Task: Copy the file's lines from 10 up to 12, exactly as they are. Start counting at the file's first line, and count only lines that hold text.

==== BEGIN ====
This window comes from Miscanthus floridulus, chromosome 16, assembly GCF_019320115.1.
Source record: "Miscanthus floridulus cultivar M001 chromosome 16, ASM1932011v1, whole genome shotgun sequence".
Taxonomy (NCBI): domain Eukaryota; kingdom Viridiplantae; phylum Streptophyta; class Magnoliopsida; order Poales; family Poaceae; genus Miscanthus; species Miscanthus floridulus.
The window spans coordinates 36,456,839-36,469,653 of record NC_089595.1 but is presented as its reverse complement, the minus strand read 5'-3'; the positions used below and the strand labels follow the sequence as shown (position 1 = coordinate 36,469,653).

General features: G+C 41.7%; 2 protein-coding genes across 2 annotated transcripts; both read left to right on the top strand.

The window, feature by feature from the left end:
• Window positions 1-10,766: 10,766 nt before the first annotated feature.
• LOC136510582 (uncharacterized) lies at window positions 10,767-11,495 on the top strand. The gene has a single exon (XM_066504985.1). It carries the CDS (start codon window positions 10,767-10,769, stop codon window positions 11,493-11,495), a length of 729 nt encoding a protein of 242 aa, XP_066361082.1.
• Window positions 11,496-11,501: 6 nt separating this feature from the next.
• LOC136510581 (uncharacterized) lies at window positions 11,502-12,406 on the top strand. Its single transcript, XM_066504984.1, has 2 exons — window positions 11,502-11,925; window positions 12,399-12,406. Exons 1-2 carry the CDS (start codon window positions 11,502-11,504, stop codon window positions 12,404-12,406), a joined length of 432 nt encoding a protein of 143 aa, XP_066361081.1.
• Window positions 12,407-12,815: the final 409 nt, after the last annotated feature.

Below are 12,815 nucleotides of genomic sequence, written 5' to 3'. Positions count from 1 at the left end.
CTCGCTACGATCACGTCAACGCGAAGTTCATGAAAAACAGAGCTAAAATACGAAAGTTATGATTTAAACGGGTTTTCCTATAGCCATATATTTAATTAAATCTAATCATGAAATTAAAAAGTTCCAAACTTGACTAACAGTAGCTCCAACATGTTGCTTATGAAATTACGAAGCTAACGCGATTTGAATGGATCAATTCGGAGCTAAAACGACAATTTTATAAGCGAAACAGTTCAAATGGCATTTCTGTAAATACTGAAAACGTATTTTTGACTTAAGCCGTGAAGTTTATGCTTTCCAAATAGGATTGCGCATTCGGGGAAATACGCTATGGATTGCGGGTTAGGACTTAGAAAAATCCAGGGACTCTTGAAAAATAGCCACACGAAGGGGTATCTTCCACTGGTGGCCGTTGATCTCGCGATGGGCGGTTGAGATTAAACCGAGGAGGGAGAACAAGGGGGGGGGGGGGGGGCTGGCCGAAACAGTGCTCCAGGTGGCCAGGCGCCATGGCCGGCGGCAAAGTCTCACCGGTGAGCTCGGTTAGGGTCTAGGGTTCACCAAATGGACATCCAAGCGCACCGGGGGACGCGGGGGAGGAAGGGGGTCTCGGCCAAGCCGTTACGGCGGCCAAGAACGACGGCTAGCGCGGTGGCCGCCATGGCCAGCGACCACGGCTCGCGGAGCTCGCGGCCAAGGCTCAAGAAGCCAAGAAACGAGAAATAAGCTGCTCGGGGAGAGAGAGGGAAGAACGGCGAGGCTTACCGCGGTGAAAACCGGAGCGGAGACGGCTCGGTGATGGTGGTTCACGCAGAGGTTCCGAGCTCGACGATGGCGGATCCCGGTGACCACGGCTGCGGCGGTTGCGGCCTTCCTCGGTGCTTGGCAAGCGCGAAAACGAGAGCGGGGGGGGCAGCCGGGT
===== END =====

• LOC136510581 (uncharacterized) lies at window positions 11,502-12,406 on the top strand. Its single transcript, XM_066504984.1, has 2 exons — window positions 11,502-11,925; window positions 12,399-12,406. Exons 1-2 carry the CDS (start codon window positions 11,502-11,504, stop codon window positions 12,404-12,406), a joined length of 432 nt encoding a protein of 143 aa, XP_066361081.1.
• Window positions 12,407-12,815: the final 409 nt, after the last annotated feature.

Below are 12,815 nucleotides of genomic sequence, written 5' to 3'. Positions count from 1 at the left end.